Is there an­other ca­reer you could’ve en­vi­sioned pur­su­ing had things worked out dif­fer­ently? Thank­fully, at this stage I’ve got my foot in the door enough that if some­one tried to slam it shut, I could prob­a­bly squeeze through a lit­tle bit and keep the door open! The full back-up plan was the armed forces. But I think I’m too old to join now.

Speak­ing of the armed forces, James Bond is a char­ac­ter you’ve spo­ken about to us be­fore. Are you still in­ter­ested in play­ing him one day? Ab­so­lutely. It’d be awe­some to play Bond, a clas­sic Bond

– I wouldn’t play the same kind of Bond as Daniel Craig. That’s an amaz­ing Bond, and I don’t think I’d be the per­son to outdo Daniel Craig at do­ing Daniel Craig’s Bond!

I would love to do a dif­fer­ent ver­sion and just have enor­mous amounts of fun with it. The great thing about Bond is that ev­ery dif­fer­ent ac­tor can play him so dif­fer­ently.

There’s al­ways the el­e­ment of the suave charmer who gets the girl. Do you have any ad­vice along those lines – things that you try to do in your own life? That’s a tough one, giv­ing ad­vice to any­one. I’ve al­ways been very care­ful be­cause I think the best ad­vice in the world is, “Don’t give ad­vice when it’s asked for”.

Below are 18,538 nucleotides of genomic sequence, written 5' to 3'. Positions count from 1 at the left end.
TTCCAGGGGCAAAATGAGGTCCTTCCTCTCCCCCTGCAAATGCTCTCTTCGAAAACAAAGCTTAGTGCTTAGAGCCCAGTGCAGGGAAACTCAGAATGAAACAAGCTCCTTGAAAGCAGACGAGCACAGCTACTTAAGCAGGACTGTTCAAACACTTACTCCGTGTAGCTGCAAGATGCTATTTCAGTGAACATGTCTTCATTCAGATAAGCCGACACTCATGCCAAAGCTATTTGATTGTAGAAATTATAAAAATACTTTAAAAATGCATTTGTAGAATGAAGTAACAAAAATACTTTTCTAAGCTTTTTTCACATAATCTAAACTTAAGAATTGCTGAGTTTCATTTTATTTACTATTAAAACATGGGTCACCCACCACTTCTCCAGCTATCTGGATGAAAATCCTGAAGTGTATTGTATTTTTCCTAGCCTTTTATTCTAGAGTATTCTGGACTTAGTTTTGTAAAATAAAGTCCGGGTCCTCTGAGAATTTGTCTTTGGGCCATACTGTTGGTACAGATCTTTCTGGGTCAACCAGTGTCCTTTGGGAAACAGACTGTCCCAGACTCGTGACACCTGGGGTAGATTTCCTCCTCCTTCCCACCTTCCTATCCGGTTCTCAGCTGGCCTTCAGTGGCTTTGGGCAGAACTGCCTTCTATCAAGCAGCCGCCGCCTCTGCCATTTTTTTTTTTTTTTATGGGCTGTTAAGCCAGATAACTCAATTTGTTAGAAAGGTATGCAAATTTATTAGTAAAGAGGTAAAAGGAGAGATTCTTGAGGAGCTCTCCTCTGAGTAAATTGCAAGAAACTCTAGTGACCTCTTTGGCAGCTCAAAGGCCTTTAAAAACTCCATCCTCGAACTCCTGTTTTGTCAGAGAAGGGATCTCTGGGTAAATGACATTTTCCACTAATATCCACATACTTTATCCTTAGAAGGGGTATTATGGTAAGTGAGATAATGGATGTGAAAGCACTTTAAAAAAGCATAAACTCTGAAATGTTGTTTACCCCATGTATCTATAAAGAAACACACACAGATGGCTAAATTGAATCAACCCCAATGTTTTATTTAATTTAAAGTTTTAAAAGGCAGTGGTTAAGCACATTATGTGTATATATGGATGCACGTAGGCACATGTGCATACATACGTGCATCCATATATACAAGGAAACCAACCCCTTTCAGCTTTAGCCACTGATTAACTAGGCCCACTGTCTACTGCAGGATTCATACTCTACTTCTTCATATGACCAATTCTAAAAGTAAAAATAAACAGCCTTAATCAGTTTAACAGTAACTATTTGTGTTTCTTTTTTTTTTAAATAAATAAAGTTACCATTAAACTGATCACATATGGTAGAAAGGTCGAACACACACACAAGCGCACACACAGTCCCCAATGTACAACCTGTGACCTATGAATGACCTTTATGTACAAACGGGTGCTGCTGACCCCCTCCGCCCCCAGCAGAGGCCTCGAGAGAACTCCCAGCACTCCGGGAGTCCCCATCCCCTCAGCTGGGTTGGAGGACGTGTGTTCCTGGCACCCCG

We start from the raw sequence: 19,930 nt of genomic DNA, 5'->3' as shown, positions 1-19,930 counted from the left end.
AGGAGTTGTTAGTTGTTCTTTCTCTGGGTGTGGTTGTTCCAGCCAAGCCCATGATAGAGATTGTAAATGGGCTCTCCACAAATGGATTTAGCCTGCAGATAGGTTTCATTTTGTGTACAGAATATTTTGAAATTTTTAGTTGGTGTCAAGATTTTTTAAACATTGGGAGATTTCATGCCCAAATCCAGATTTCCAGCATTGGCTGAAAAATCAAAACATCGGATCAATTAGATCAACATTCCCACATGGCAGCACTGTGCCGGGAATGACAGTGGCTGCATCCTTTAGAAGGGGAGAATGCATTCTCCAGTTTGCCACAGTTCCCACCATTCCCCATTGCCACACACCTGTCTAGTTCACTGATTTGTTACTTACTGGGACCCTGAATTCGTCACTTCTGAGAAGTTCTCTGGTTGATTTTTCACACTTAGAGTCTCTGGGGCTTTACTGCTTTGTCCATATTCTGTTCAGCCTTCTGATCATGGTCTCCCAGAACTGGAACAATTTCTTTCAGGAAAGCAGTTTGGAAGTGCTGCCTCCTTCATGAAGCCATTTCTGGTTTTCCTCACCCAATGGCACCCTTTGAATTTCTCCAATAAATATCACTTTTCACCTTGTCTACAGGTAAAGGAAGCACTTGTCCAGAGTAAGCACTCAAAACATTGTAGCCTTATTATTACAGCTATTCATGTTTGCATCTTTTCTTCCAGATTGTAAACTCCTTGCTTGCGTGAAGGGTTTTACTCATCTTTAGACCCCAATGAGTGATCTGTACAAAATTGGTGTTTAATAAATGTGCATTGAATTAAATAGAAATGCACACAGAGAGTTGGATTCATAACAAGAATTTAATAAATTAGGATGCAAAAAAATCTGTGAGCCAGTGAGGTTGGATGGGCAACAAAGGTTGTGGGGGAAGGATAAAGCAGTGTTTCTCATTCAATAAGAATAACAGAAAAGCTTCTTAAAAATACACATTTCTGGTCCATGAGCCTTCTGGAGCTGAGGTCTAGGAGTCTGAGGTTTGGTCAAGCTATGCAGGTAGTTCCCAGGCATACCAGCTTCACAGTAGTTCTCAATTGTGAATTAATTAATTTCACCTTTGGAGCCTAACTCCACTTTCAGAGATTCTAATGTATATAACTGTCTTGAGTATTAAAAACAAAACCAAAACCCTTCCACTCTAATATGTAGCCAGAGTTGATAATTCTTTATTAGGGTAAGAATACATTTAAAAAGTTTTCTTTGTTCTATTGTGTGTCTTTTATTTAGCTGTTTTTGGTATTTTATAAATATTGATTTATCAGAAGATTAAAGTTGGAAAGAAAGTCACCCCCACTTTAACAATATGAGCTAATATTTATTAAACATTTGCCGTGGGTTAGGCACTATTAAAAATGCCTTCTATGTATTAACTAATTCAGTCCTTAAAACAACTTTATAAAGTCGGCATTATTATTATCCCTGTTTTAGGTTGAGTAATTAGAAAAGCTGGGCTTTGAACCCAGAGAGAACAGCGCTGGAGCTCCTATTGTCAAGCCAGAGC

But if, say, for ex­am­ple, a hy­po­thet­i­cal reader were hy­po­thet­i­cally ask­ing for ad­vice, then I would say stop look­ing to get laid, and look more for some­one who can make you the bet­ter ver­sion of you. That’s go­ing to make you hap­pier, more than just get­ting laid will.

And fi­nally, where are you on that jour­ney? Well, I keep those kinds of things to my­self now…

“We all like to go out for drinks and have pizza and have din­ners and all the nice things in life, and not be a com­plete gym psy­cho”